Chowing Down on the Run Could Boost Overall Snacking

two teen woman friends

Sometimes it’s hard to find time to get meals in. Whether you’re running to a meeting or trying to get your kids out the door, it might seem like sitting down to eat always takes the backseat to other events in your life. But new research has found that all that eating on the move may play tricks on your body when it comes to deciding whether to snack later on and may even boost your eating in a way that leads to weight gain. Read more  »

Today’s Headlines: Kidney Stones, How to Make Tomatoes Tastier, and Chemotherapy Alternatives

Fresh-squeezed lemonade could solve all of your kidney stone problems. A recent study has shown that the citric acid in lemons has helped break down calcium-filled kidney stones to ease the pain when passing them. “Kidney stones often form when oxalate, a byproduct from some foods, binds with urine. Lemon juice, which is low in oxalate, can stunt the growth of pre-existing stones and prevent crystal deposits in the kidneys from developing into stones.” For best results you should drink natural lemonade that has no added sugars and is as close to fresh-squeezed lemon as possible. (Fox)

Dunking tomatoes in hot water can make them taste better. All produce that comes to the grocery store is picked before it’s ripe and then ripens in the truck while commuting to the stores. Once they arrive, tomatoes are placed in a refrigerator in order to maintain freshness until they are bought. However, it’s been found that colder temperatures reduce the flavor quality of the fruit. “At the National Meeting & Exposition of the American Chemical Society this week, researchers presented a simple solution: Just give the fruit a nice, hot bath beforehand. In the experiment, which was led by researchers from the U.S. Department of Agriculture, Agricultural Research Service, and the University of Florida, Florida-grown tomatoes were dipped in hot water (about 125 degrees Fahrenheit) for five minutes before getting the same chilly treatment as the other tomatoes. The hot bath seemed to mitigate some of the tasteless effects of the chilling. Important flavor compounds — the chemicals that give tomatoes their taste — were more abundant in the experimental tomatoes, even after they’d been chilled and stored.” Hopefully tomato suppliers get word of these new findings and prep their tomatoes in hot water before shipping them off to stores for tastier tomatoes in the future. (Washington Post)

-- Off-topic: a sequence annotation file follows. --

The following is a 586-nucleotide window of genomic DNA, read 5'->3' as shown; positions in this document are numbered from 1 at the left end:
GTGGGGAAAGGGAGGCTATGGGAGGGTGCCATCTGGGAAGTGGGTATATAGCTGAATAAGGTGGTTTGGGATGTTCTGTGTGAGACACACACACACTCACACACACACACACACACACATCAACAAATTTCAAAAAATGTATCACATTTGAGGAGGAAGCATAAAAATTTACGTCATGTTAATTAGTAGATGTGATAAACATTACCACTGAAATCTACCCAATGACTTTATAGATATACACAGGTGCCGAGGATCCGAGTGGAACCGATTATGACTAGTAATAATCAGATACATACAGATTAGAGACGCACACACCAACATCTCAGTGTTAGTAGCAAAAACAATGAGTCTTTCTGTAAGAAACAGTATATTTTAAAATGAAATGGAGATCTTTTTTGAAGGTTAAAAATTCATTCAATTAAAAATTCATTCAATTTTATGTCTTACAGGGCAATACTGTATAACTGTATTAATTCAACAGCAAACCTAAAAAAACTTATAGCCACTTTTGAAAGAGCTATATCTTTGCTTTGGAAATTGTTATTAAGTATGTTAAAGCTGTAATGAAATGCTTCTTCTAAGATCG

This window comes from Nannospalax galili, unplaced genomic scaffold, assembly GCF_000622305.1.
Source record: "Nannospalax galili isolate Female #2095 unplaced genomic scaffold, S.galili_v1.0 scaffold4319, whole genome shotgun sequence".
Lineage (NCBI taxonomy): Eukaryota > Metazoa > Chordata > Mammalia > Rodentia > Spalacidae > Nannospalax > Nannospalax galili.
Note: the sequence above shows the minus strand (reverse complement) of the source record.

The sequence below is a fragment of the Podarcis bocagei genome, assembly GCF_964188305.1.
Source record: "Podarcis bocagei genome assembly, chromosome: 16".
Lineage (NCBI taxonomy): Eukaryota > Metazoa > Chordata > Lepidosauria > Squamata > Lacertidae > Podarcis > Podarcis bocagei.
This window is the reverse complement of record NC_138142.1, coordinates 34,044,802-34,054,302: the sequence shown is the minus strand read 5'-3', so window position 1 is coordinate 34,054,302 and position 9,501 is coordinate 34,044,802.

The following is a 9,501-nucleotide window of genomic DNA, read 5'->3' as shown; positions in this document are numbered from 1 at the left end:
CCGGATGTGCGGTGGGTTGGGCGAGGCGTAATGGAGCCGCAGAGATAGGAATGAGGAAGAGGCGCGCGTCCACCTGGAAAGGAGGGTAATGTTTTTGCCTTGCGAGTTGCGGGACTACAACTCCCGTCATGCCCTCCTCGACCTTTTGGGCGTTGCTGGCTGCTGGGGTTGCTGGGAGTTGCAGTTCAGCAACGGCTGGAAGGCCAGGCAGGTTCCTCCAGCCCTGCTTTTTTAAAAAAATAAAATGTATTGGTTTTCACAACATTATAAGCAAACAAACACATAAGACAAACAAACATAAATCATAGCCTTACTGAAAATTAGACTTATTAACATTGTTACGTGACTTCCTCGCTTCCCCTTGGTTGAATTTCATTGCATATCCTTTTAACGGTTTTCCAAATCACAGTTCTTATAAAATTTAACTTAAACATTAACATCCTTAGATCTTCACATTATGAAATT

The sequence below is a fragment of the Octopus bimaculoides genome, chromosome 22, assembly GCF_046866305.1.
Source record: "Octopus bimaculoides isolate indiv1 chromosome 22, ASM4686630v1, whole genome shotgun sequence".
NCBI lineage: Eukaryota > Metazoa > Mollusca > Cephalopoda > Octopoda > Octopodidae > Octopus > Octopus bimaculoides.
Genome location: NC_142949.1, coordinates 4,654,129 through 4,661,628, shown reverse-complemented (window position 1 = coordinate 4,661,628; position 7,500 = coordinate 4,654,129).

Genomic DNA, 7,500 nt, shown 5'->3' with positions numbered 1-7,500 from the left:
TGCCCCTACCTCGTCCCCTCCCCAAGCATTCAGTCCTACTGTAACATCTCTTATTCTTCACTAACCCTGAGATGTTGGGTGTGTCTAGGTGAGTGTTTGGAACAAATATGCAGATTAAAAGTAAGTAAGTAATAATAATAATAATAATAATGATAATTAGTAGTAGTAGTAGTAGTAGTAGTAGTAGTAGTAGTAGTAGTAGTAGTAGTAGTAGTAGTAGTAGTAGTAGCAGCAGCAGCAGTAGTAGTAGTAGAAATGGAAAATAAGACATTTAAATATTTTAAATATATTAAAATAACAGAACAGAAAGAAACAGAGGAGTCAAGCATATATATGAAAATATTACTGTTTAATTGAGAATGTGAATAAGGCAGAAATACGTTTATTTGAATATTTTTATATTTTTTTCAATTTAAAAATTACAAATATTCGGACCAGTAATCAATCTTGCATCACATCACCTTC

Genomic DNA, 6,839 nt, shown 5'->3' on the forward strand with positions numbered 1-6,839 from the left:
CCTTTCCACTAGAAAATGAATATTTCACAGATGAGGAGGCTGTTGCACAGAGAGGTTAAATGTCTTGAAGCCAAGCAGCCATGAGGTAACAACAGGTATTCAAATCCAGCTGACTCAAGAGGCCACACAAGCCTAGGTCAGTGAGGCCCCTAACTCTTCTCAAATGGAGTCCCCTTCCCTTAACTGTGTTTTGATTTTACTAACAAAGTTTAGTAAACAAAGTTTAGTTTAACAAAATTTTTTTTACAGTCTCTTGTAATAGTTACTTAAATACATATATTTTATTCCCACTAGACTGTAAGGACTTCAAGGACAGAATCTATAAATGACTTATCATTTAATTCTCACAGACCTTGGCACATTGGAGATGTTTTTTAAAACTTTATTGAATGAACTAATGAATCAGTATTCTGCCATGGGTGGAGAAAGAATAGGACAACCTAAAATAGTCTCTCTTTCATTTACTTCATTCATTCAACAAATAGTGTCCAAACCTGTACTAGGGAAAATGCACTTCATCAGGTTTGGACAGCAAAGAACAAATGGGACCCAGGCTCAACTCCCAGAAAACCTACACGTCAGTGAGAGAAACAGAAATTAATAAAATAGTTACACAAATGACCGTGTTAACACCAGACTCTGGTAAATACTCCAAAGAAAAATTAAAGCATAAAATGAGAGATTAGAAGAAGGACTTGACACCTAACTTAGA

New approaches to cancer treatments have provided a potential alternative to chemotherapy. In a new study, researchers gave a drug commonly used to treat melanoma to those suffering from brain, lung and colon cancer, instead of traditional chemotherapy treatments. “Researchers used a targeted melanoma drug to treat patients with a range of cancers, from lung cancer to brain cancer, who weren’t being helped by traditional chemotherapy any more. Even though they had many different types of tumors, they all had one thing in common — a genetic mutation called BRAFV600. It’s a mutation familiar to doctors who treat melanoma, the deadliest form of skin cancer. It’s seen in about half of melanoma cases. A pill called vemurafenib, sold under the brand name Zelboraf, specifically targets the mutation. It helps about half of patients with melanoma who have the mutation. The same mutation is sometimes seen in colon cancer, lung cancer, thyroid cancer, brain tumors and some blood cancers.” While the research results proved to be mixed and in need of more testing, for those that it worked on, the results were astounding and either significantly shrunk tumors or eradicated them completely. (NBC)


Common Diabetes Drug May Be Acting on Your Intestines

Young Woman Taking Medication

If you have diabetes or know someone who does, you’ve probably heard of the drug metformin. It’s the first line of defense in helping to get high blood sugar levels under control in people with type 2 diabetes and helps to ward off some of the damaging effects of diabetes in the long term. Scientists and physicians had proposed a number of ways metformin has this effect, but the true mechanism hasn’t been nailed down. New research out this week is showing that it may be metformin’s effect on your intestines, rather than on the rest of your body, that is actually making the biggest impact on how metformin shifts your blood sugar. Read more  »

Today’s Headlines: Trans Fat, Romance, and Surgery

Trans fats are linked to higher risk of death. For a long time saturated fat was considered to be the worst fat that you could put in your body. But now, recent research shows that there is a new bad guy in town—trans fats. “In a study published in the BMJ, scientists say that trans fats are linked to the highest rates of death from all causes, deaths from heart disease and heart problems. The trans fat risk surpassed even that associated with saturated fat, which is found in formerly taboo-for-the-heart foods like butter, eggs and red meat.” In fact, people who ate trans fats had a 34 percent increase of dying from general causes, a 28 percent increase of dying from heart disease, and a 21 percent increase of heart issues. The study concluded by making sure that people were aware that even though trans fats are proven to be the worst, that does not mean that you should add a lot of saturated fats to your diet. (Time)